Panel 1 – Activist Architecture Firms

These firms have a standard practice but are also producing new models for public interest design of exceptional quality. The panelists will discuss what public interest practice means to them and how they do it.


  • John Folan, Carnegie Mellon University, Moderator
  • Steve Schuster, Clearscapes
  • Joy Meek, Wheeler Kearns Architects, SEED Award Winner
  • Stefan Schwarzkopf and Greg Kearley, Inscape Publico, SEED Certified Consultants
  • Jeff Davis, Architectural Nexus, SEED Certified Consultants
John Folan is the T. David Fitz-Gibbon Professor of Architecture, Director of the Urban Design Build Studio (UDBS), track Chair of the Masters of Urban Design (MUD) Program, and member of the Urban Laboratory faculty at Carnegie Mellon University.  Registered as an Architect since 1995, John has created the Urban Design Build Studio, a rigorous two-semester-plus-summer-sequence of courses. The program allows for the unique community collaboration between PROJECT RE_, Construction Junction, and the Trade Institute of Pittsburgh.  Prior to joining the faculty at Carnegie Mellon University in 2009, John was a tenured Associate Professor at the University of Arizona. While on the faculty at Arizona he was a founding member of the Emerging Materials Technology (EMT) group. He also co-founded and served as an executive board member of the Drachman Design Build Coalition (DDBC); a university affiliated, non-profit, 501(c)3 corporation dedicated to the design and construction of environmentally specific, energy efficient, affordable housing prototypes.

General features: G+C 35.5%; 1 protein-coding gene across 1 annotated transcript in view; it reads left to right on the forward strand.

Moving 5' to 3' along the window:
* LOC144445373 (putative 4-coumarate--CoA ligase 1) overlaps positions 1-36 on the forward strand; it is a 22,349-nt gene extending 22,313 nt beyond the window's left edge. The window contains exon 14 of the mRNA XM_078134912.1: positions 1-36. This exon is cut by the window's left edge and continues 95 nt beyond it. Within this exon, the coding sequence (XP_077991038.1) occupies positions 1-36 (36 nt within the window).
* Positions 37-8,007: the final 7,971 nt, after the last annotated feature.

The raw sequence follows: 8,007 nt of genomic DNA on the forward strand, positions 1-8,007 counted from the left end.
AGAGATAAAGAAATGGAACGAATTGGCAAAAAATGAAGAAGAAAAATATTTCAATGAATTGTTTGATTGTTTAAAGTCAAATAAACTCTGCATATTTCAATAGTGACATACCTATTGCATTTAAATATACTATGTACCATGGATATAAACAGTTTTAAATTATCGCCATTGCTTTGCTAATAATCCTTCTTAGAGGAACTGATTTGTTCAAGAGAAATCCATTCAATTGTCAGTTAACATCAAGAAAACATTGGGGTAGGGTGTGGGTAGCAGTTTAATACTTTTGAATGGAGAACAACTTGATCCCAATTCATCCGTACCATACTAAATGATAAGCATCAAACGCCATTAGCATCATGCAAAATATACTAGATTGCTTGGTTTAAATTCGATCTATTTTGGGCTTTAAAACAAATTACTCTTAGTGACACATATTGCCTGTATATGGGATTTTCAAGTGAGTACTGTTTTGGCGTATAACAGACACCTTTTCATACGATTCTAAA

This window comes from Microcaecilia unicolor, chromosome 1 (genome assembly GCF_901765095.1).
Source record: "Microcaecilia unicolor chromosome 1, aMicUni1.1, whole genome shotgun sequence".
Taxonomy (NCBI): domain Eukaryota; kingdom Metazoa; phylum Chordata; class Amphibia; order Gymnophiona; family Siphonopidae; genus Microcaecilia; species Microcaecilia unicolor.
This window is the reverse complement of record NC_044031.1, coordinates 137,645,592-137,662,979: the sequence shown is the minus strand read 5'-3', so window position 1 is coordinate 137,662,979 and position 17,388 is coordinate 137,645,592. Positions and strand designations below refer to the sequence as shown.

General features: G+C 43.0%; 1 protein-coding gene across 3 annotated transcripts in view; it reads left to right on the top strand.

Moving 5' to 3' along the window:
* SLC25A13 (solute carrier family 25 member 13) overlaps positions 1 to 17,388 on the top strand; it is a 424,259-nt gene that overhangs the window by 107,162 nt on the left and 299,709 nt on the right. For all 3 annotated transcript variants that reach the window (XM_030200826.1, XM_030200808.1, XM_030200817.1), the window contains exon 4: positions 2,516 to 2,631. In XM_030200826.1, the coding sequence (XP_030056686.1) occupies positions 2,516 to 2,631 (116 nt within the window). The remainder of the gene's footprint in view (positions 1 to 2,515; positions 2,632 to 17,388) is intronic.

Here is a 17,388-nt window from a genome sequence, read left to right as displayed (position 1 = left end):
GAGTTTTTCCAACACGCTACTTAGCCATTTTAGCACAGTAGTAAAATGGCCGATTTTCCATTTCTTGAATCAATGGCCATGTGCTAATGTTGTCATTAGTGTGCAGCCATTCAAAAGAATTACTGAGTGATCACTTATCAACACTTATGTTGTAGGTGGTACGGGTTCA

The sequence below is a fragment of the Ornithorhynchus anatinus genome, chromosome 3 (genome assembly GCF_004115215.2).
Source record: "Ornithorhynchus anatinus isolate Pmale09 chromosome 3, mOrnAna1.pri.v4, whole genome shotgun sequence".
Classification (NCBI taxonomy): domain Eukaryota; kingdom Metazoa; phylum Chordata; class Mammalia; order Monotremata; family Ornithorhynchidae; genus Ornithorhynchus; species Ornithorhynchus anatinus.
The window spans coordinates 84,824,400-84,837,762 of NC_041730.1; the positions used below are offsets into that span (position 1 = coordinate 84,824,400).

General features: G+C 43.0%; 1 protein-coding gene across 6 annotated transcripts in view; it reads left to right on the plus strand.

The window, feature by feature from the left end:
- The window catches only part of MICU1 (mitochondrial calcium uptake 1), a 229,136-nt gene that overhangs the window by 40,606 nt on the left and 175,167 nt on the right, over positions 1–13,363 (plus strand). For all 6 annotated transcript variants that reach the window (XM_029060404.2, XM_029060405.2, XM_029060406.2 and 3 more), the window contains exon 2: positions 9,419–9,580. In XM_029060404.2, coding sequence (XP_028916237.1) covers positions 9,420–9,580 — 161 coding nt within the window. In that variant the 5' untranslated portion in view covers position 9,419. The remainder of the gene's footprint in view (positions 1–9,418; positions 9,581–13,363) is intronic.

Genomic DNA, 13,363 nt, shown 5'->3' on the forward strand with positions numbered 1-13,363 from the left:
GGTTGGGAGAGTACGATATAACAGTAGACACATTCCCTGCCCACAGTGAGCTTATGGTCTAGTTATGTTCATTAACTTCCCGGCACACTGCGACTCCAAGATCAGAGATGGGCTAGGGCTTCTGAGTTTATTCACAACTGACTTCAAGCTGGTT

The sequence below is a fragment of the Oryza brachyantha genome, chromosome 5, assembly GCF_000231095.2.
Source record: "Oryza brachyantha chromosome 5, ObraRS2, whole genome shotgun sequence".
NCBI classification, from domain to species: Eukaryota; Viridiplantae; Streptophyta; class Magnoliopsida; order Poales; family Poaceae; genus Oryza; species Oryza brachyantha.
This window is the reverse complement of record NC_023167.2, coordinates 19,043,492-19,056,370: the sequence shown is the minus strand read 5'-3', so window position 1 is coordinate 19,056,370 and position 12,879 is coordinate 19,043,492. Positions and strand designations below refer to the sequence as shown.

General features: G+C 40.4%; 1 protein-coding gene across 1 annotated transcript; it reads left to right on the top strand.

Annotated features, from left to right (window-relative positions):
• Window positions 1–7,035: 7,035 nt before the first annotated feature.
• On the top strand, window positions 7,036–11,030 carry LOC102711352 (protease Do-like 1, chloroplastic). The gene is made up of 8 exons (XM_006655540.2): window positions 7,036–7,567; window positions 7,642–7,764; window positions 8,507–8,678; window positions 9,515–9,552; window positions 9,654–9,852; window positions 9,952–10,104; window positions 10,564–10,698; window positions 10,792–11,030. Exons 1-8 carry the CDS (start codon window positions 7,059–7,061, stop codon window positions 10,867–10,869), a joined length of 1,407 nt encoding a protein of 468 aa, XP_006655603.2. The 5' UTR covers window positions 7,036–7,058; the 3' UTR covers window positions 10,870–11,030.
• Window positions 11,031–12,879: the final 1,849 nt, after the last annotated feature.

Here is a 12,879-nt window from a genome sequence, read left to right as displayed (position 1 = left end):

Steve Schuster, Clearscapes engages projects that often help define community. This work has everything to do with place. They are frequently publicly funded, but that is not a requirement. The common element is that they are heavily used by the public who cares about them. They are often revising existing structures that have, for decades, contributed to the fabric of the community. These projects demand public engagement. The involvement by the community leads to buy in and ownership but, more importantly, the process influences the results and leads to solutions that are better because of the very participation by the users. Being an activist architect goes beyond an approach to projects. It embraces all forms of service including participation on planning commission, historic commission, appearance commission, task forces, non-profits, professional associations, etc. The active involvement by designers in their communities builds their credibility and helps shape the public conversation about place.
Joy Meek AIA, is Principal at Wheeler Kearns Architects. As a project architect at Wheeler Kearns, Joy has worked on a wide range of projects including residential, institutional and adaptive reuse. Joy served as the project architect on the renovation for the Art Institute of Chicago’s Photography Department and Gallery, the original Marwen Arts facility and more recently, the expansion of the Marwen Arts campus which doubles their instructional studio space and provides a new exterior court, entry gallery and reception space. Joy joined Wheeler Kearns Architects in 1998 and became a principal in 2006. She graduated from University of Illinois with a Bachelor of Science in Architectural Studies with University Honors and graduated from Harvard University’s Graduate School of Design with a Masters of Architecture. She has served as a mentor for the Illinois Math and Science Academy’s Student Inquiry and Research Program, and as an adjunct lecturer in the Department of Civil and Environmental Engineering at Northwestern University. Joy is a licensed architect in the state of Illinois and a LEED accredited professional.